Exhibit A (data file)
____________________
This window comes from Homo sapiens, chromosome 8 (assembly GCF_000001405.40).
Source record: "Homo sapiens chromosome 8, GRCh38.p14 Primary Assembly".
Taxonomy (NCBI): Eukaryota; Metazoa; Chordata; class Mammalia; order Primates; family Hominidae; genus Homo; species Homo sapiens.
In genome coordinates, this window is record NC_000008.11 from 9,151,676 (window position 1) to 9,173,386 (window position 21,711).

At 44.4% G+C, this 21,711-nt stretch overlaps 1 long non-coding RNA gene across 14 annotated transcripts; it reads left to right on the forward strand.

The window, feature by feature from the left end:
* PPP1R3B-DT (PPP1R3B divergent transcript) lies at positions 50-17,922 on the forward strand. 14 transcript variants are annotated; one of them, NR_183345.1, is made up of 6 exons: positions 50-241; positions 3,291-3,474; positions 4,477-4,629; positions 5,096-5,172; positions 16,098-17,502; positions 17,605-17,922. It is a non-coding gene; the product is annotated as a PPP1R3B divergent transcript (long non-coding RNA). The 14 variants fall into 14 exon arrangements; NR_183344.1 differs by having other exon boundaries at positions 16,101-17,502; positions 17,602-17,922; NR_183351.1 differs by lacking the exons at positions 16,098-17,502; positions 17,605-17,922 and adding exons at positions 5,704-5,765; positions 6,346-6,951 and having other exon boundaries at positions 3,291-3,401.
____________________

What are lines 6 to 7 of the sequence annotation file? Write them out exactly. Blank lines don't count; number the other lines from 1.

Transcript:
The window, feature by feature from the left end:
* PPP1R3B-DT (PPP1R3B divergent transcript) lies at positions 50-17,922 on the forward strand. 14 transcript variants are annotated; one of them, NR_183345.1, is made up of 6 exons: positions 50-241; positions 3,291-3,474; positions 4,477-4,629; positions 5,096-5,172; positions 16,098-17,502; positions 17,605-17,922. It is a non-coding gene; the product is annotated as a PPP1R3B divergent transcript (long non-coding RNA). The 14 variants fall into 14 exon arrangements; NR_183344.1 differs by having other exon boundaries at positions 16,101-17,502; positions 17,602-17,922; NR_183351.1 differs by lacking the exons at positions 16,098-17,502; positions 17,605-17,922 and adding exons at positions 5,704-5,765; positions 6,346-6,951 and having other exon boundaries at positions 3,291-3,401.